- Press Release
- Oct 31, 2023
Chairwoman Horn’s Opening Statement for Hearing on the Future of the International Space Station
Today, the House Committee on Science, Space, and Technology’s Subcommittee on Space and Aeronautics is holding a hearing titled, “A Review of NASA’s Plans for the International Space Station and Future Activities in Low Earth Orbit.”
Chairwoman of the Subcommittee on Space and Aeronautics, Rep. Kendra Horn’s (D-OK), opening statement for the record is below.
Good morning, and welcome to our distinguished panel of witnesses. I appreciate your being here, and I look forward to our discussion.
For nearly twenty years, the International Space Station has expanded our understanding of what it means to live and work in space. Our investments in the ISS have enabled scientific research, development, and technology demonstrations from DNA sequencing to advanced technology for water purification, now used worldwide.
More importantly, we haven’t done it alone. The ISS is a shining example of international cooperation as well as innovative relationships for transportation services and expanded partner users of the ISS National laboratory.
I want to acknowledge the NASA, international, and commercial partners who continue to ensure the safe and productive operation of the ISS. As the Aerospace Safety Advisory Panel noted, the ISS Program deals with “the challenges of operating in the space environment in such a way as to make it seem ‘normal’ business.”
However, there is nothing normal about human spaceflight. Aging spacesuits and delays in the availability of U.S. commercial crew transportation services are just a few of the risks that need to be addressed.
In addition to dealing with these and other near term challenges involved in sustaining the ISS, we must also look to what lies ahead.
While NASA has affirmed the integrity of the ISS structure through at least 2028, the lifetime of the laboratory is finite. What will come next? How will NASA and the nation ensure that the objectives for the ISS are sustained following the end of ISS operations, whenever that occurs? What are the steps that need to occur such that we can have confidence in avoiding a gap between the ISS and a future low Earth orbit facility?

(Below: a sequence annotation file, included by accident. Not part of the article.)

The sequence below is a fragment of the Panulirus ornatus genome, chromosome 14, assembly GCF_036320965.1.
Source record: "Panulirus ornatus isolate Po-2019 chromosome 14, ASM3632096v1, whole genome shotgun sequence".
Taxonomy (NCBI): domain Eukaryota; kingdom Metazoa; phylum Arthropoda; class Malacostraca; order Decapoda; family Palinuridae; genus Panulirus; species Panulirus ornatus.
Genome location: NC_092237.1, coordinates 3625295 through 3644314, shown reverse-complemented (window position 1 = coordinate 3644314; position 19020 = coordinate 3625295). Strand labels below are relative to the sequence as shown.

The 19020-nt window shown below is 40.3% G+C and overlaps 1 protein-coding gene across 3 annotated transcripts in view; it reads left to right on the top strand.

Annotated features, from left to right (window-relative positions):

NASA’s International Space Station Transition Report identifies options, including “transitioning the ISS platform to private industry, augmenting it with privately developed modules, combining portions of the ISS with a new private platform, or deploying a new free-flying platform and de-orbiting the ISS”.
I’m looking forward to learning more about these, and any other approaches, because when and how we transition NASA’s activities in low Earth orbit from the ISS to an alternative platform or operating model is critical.
NASA has made clear its plans to transition from a government-owned and operated ISS “to a regime where NASA is one of many customers purchasing services from a LEO non-governmental human space flight enterprise.”
This leaves a number of important and urgent questions that must be addressed.
Who are those other customers? What does NASA’s vision mean?
In terms of NASA’s commercial LEO development plan, what is the value proposition for the U.S. taxpayer?
What level of investment is the private sector willing to make?
Are NASA’s planned investments in stimulating commercial market demand and supply in LEO going to ensure a smooth transition and prevent a gap in NASA’s ISS and low Earth orbit activities?
The challenge here is the balance of risk and reward. Under this plan the commercial entities aren’t the ones assuming the bulk of the risk, that falls to NASA yet the potential benefits to the Government and taxpayer are uncertain at best. The question is what the U.S. taxpayer will be on the hook to fund. With no near-term market other than NASA, there is a real question about the cost to the U.S. taxpayer.
NASA currently pays more than $3 billion a year to operate the ISS. On top of that, NASA plans to fund the development of one or more commercial space stations, subsidize commercial activity on the ISS, and purchase services from future commercial space stations.
Will this plan save NASA money that it can apply to its Moon program, or will it end up costing NASA more, not less, over the next decade? I look forward to getting the details.
NASA’s plan, may result in impacts on the ISS research and technology development that is needed to enable human exploration of the Moon and Mars and more.
We also need to understand the potential implications of the plan for the ISS international partnership on which NASA intends to build its future human exploration plans?
In closing, the low-Earth orbit and microgravity environment may in time support a viable commercial market. NASA has already taken initiatives to support commercial space through its development of commercial cargo services, commercial crew capabilities, and enabling research and development in low Earth orbit. While NASA’s interest in finding innovative approaches to stimulating a commercial market in low Earth orbit are well intended, we need to be responsible with the taxpayers’ investment in the ISS as a national and international asset, and we need to carefully consider how we ensure a successful transition of our ISS activities going forward.